Version 15 of the Handbook was published on 1 November 2015. For more information, please click "History" above.
These are mandatory Principles which apply to all.
The Principles embody the key ethical requirements on firms and individuals who are involved in the provision of legal services. You should always have regard to the Principles and use them as your starting point when faced with an ethical dilemma.
Where two or more Principles come into conflict, the Principle which takes precedence is the one which best serves the public interest in the particular circumstances, especially the public interest in the proper administration of justice.
apply to individuals and firms we regulate, whether traditional firms of solicitors or ABSs, in private practice or in-house. Where a firm or individual is practising overseas, the Overseas Principles apply;
will be breached by you if you permit another person to do anything on your behalf which if done by you would breach the Principles; and
apply to you to the fullest extent if a sole practitioner or manager in a firm, but still apply to you if you work within a firm or in-house and have no management responsibility (for example, even if you are not a manager you may have an opportunity to influence, adopt and implement measures to comply with Principles 8 and 9).
Compliance with the Principles is also subject to any overriding legal obligations.
You have obligations not only to clients but also to the court and to third parties with whom you have dealings on your clients' behalf - see, e.g., Chapter 5 (Your client and the court) and Chapter 11 (Relations with third parties) of the Code.
Personal integrity is central to your role as the client's trusted adviser and should characterise all your professional dealings with clients, the court, other lawyers and the public.
"Independence" means your own and your firm's independence, and not merely your ability to give independent advice to a client. You should avoid situations which might put your independence at risk - e.g. giving control of your practice to a third party which is beyond the regulatory reach of the SRA or other approved regulator.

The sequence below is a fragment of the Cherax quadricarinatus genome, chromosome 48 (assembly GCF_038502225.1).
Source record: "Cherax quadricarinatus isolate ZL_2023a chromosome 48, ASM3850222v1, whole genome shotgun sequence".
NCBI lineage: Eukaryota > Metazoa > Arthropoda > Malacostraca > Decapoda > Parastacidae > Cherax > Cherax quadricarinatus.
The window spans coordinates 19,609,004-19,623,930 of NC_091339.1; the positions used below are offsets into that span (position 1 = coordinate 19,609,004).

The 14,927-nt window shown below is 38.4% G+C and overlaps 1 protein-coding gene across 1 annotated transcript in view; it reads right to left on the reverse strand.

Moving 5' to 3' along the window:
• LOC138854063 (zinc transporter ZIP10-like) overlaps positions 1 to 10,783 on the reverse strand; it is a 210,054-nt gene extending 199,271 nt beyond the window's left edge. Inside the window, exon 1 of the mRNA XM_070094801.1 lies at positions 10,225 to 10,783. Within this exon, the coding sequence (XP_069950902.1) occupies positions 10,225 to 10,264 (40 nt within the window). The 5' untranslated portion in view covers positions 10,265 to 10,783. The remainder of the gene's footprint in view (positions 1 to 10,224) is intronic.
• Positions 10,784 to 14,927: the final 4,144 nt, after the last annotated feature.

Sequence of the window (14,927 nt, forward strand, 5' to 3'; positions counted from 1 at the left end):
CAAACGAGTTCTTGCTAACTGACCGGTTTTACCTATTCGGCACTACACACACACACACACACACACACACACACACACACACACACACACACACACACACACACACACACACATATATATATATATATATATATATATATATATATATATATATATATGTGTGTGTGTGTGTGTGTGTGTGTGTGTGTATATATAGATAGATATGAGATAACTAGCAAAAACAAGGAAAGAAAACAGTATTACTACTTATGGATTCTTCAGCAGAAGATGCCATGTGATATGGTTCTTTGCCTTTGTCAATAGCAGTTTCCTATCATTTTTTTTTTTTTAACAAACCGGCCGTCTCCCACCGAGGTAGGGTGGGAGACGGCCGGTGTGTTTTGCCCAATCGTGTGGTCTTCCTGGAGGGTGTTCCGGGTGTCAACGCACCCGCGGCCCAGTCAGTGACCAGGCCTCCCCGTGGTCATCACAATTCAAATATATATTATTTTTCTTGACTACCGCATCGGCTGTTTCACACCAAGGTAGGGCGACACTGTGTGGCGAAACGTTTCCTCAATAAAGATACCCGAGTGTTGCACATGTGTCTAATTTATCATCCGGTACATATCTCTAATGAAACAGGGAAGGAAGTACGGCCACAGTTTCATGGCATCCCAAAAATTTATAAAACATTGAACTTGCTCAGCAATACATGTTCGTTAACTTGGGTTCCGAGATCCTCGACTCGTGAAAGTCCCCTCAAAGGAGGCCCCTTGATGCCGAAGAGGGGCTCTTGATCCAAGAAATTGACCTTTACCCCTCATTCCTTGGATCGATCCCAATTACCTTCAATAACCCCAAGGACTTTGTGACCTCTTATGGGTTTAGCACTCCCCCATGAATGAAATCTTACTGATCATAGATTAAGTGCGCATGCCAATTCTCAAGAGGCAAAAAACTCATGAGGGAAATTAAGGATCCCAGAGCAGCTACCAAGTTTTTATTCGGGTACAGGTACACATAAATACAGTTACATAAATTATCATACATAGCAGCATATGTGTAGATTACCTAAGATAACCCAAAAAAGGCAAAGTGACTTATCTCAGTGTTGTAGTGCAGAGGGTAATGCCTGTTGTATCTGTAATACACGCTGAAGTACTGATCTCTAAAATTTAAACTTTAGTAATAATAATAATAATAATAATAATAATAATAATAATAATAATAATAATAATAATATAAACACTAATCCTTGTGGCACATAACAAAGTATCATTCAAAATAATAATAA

You should always act in good faith and do your best for each of your clients. Most importantly, you should observe:
your duty of confidentiality to the client - see Chapter 4 (Confidentiality and disclosure) of the Code; and
your obligations with regard to conflicts of interests - see Chapter 3 (Conflicts of interests) of the Code.
You should, e.g., provide a proper standard of client care and of work. This would include exercising competence, skill and diligence, and taking into account the individual needs and circumstances of each client.
For a solicitor, meeting the competencies set out in the Competence Statement forms an integral part of the requirement to provide a proper standard of service.
Members of the public should be able to place their trust in you. Any behaviour either within or outside your professional practice which undermines this trust damages not only you, but also the ability of the legal profession as a whole to serve society.
You should, e.g., ensure that you comply with all the reporting and notification requirements - see Chapter 10 (You and your regulator) of the Code - and respond promptly and substantively to communications.
Whether you are a manager or an employee, you have a part to play in helping to ensure that your business is well run for the benefit of your clients and, e.g. in meeting the outcomes in Chapter 7 (Management of your business) of the Code.
Whether you are a manager or an employee, you have a role to play in achieving the outcomes in Chapter 2 (Equality and diversity) of the Code. Note that a finding of unlawful discrimination outside practice could also amount to a breach of Principles 1 and 6.
This Principle goes to the heart of the duty to act in the best interests of your clients. You should play your part in e.g. protecting money, documents or other property belonging to your clients which has been entrusted to you or your firm.
Our approach to enforcement is proportionate, outcomes-focused and risk-based. Therefore, how we deal with failure to comply with the Principles will depend on all the particular circumstances of each case. Our primary aim is to achieve the right outcomes for clients.
Training Regulations changes
The SRA Training Regulations, which regulate your two-year period of training to become a solicitor, changed as of 1 July 2014.
Period of recognised training
Choose this option if your training commenced on or after 1 July 2014. You will qualify under the Training Regulations 2014.
Choose this option if your training commenced before 1 July 2014. You will qualify under the Training Regulations 2011.